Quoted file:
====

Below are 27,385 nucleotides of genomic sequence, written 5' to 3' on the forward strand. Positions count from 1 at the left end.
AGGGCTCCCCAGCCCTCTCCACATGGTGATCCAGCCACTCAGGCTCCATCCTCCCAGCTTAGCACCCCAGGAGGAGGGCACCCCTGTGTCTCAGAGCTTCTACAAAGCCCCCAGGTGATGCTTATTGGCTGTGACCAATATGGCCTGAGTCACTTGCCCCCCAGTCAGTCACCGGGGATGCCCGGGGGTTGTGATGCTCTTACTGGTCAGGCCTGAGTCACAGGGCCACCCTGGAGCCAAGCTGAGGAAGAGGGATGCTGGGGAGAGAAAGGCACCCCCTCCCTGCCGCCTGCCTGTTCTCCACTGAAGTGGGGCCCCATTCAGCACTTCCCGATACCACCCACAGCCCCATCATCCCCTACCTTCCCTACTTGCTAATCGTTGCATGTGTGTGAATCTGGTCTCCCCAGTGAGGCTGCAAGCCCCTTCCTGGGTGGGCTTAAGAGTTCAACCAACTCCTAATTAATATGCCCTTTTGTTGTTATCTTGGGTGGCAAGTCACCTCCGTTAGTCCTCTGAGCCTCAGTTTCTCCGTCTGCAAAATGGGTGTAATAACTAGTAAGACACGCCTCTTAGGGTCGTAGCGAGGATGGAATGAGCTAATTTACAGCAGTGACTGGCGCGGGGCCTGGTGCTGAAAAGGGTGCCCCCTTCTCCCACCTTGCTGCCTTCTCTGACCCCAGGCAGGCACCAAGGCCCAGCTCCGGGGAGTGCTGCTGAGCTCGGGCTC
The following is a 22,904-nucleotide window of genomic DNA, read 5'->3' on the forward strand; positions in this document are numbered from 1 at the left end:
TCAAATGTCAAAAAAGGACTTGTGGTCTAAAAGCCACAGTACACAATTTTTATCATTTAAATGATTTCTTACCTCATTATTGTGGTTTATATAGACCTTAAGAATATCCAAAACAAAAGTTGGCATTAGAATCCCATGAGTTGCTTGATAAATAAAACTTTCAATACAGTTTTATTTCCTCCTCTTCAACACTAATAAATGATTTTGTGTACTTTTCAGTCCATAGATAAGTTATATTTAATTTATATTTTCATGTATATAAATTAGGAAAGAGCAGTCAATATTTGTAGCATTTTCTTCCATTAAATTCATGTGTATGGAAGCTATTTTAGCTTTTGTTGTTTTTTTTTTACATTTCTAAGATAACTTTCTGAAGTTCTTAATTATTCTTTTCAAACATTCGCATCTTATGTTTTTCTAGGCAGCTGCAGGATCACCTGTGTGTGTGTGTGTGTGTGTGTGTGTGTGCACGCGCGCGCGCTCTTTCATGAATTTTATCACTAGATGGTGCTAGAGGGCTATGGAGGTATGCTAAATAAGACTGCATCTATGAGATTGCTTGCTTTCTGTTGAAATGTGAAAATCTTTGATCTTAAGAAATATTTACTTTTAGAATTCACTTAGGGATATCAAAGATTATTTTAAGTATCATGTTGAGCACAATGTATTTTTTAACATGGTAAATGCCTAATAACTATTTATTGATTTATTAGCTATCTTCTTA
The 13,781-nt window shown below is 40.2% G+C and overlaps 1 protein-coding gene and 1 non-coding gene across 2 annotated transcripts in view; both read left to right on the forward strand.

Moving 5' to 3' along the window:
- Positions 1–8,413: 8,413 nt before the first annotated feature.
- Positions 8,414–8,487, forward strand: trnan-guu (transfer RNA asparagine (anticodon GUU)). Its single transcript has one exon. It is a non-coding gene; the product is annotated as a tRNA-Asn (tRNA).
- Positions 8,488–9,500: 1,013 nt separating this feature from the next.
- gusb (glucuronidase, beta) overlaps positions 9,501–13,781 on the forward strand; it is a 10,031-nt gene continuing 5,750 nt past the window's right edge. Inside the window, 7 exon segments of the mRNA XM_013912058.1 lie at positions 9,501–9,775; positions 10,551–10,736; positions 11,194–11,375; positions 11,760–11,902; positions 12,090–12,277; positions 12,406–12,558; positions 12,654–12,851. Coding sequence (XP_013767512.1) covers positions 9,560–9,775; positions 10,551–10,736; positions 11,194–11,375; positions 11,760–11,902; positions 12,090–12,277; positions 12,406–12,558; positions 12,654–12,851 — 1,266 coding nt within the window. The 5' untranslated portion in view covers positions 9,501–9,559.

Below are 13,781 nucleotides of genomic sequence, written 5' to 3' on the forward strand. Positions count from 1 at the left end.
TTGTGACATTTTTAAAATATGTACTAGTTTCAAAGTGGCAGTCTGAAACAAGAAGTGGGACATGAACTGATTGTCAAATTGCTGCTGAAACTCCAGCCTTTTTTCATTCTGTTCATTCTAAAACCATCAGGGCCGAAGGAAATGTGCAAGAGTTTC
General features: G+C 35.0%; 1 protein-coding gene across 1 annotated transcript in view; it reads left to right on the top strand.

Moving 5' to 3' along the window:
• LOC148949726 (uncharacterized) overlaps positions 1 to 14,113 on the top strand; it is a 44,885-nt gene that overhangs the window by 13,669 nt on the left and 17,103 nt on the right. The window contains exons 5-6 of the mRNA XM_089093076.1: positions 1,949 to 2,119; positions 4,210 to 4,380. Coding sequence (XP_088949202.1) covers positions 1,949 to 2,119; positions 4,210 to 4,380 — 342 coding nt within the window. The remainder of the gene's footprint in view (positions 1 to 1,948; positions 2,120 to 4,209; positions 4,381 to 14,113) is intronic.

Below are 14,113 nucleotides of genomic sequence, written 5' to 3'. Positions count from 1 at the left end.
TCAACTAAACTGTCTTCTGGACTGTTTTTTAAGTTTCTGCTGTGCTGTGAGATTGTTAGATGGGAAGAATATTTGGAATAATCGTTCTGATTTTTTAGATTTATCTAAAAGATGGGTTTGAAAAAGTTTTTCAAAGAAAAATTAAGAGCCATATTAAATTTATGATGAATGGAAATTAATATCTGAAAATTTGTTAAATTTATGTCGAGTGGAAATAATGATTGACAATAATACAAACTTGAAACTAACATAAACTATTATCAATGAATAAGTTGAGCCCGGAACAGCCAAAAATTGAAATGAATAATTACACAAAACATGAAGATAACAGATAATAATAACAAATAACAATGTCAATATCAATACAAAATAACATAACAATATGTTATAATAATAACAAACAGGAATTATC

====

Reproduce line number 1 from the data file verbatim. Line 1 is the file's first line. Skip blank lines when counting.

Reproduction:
Below are 27,385 nucleotides of genomic sequence, written 5' to 3' on the forward strand. Positions count from 1 at the left end.